A Case Study: Understanding Fifth-Grade Students' Experiences with Conflict Transformation
SubjectConflict management--Students--Education (Elementary); School children; Conflict transformation--Students--Education (Elementary)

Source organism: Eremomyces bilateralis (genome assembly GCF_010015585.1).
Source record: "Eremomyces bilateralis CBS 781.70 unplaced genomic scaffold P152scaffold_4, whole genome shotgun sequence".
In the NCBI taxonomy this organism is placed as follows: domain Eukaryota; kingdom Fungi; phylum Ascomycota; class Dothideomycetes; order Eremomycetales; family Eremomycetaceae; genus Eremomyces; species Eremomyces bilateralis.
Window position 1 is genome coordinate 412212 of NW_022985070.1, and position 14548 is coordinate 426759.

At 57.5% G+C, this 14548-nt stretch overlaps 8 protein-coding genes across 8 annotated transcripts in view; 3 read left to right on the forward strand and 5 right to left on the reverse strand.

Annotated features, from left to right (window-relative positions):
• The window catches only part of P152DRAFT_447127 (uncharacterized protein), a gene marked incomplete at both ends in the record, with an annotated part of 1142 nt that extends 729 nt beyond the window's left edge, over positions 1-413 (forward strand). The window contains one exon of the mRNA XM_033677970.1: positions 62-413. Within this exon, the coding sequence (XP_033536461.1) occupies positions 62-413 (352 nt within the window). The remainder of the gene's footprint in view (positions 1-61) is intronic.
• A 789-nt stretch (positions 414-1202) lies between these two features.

Problem: This study explored the experience of fifth-grade students with conflict transformation. A large body of quantitative research supports the premise that direct instruction in non-violent conflict intervention decreases aggression in elementary schools (Johnson, D., Johnson, R., Dudley, & Acikgoz, 2001) and improves peer relationships (Joshi, 2008). However, there is a dearth of qualitative research literature exploring elementary student experiences with interventions based on conflict transformation. Procedure: The research question guiding this study was “What are the experiences of fifth-grade students as they learn about conflict transformation?” A holistic single case study (Creswell, 2012) was conducted to understand student experiences with a team-taught, 12-lesson, peace education unit based on conflict transformation. The unit was developed collaboratively with the classroom teacher, grounded in the conflict transformation conceptual framework (Lederach, 2003), and integrated with the classroom curriculum. Each of the unit lessons was 60 minutes in length, and designed to build knowledge and skills related to one of the three inquiries within the conflict transformation framework. Participants included twenty 10 and 11-year-old students and one classroom teacher in a rural, Midwest elementary school. Data collection included two transcribed student focus groups and two teacher interviews. Observational field notes were collected. Data from observations included student art, journal entries, and role-play. Triangulation of data included the focus groups, interviews, participant observation field notes, observation field notes, and student work samples. Data analysis included a codification process (Corbin & Strauss, 2007) to elicit themes and commonalities from the data. Findings: Outcomes of this study included overall positive student reception to conflict transformation concepts and skills during classroom activities. Nevertheless, students experienced anxiety about applying them to daily life. Each set of responses to the lessons illuminated student experiences with one or more of the three inquiries of the conflict transformation framework. Four themes emerged from the data. The first theme, strengthening literacy and relationship skills, revealed that the conflict transformation strategies bolstered these skills. The second theme, increase of student understanding of conflict, demonstrated positive changes in student perceptions of themselves, their classmates, and the classroom culture as a result of the lessons. The third theme, that students were ambivalent about adult arbitration, suggested students appreciated teacher intervention because they felt secure in knowing the outcome would be enforced and fair. However, they felt disempowered by not having the opportunity to solve problems themselves. The final theme indicated that students felt vulnerable when resolving conflict. Students felt insecure about possible negative reception from others when they attempted to use their new conflict intervention skills. Implications: Educators need to ensure students feel secure and simultaneously encourage independence as students solve problems. This study impacts the existing literature by exploring how a particular conflict intervention framework, not previously applied to the elementary school context, impacted a classroom. An implication for researchers is to recognize the importance of the qualitative approach in discovering these findings, and to seek student voice and input whenever possible on issues that directly affect them.